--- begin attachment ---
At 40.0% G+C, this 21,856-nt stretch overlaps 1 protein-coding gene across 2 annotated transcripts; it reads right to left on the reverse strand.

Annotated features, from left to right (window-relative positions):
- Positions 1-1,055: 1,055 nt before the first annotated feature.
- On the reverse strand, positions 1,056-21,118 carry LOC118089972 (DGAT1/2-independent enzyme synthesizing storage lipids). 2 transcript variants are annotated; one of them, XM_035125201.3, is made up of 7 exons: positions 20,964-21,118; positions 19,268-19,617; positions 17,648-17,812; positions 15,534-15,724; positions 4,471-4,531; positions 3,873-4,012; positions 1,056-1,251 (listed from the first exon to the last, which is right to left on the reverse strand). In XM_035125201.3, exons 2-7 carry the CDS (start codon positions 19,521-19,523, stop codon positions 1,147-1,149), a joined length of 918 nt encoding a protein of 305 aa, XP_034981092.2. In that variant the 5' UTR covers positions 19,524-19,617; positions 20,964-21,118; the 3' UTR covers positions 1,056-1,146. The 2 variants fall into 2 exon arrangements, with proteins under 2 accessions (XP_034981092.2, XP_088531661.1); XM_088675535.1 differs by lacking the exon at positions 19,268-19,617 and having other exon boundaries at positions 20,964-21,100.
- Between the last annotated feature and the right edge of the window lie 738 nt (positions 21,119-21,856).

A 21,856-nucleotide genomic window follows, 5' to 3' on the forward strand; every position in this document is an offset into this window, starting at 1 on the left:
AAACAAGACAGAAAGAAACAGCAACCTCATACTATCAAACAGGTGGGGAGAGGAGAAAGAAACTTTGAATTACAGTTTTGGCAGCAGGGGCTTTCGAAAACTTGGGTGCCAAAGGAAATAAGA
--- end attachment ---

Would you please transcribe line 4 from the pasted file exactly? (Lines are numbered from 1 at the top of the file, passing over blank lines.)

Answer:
- On the reverse strand, positions 1,056-21,118 carry LOC118089972 (DGAT1/2-independent enzyme synthesizing storage lipids). 2 transcript variants are annotated; one of them, XM_035125201.3, is made up of 7 exons: positions 20,964-21,118; positions 19,268-19,617; positions 17,648-17,812; positions 15,534-15,724; positions 4,471-4,531; positions 3,873-4,012; positions 1,056-1,251 (listed from the first exon to the last, which is right to left on the reverse strand). In XM_035125201.3, exons 2-7 carry the CDS (start codon positions 19,521-19,523, stop codon positions 1,147-1,149), a joined length of 918 nt encoding a protein of 305 aa, XP_034981092.2. In that variant the 5' UTR covers positions 19,524-19,617; positions 20,964-21,118; the 3' UTR covers positions 1,056-1,146. The 2 variants fall into 2 exon arrangements, with proteins under 2 accessions (XP_034981092.2, XP_088531661.1); XM_088675535.1 differs by lacking the exon at positions 19,268-19,617 and having other exon boundaries at positions 20,964-21,100.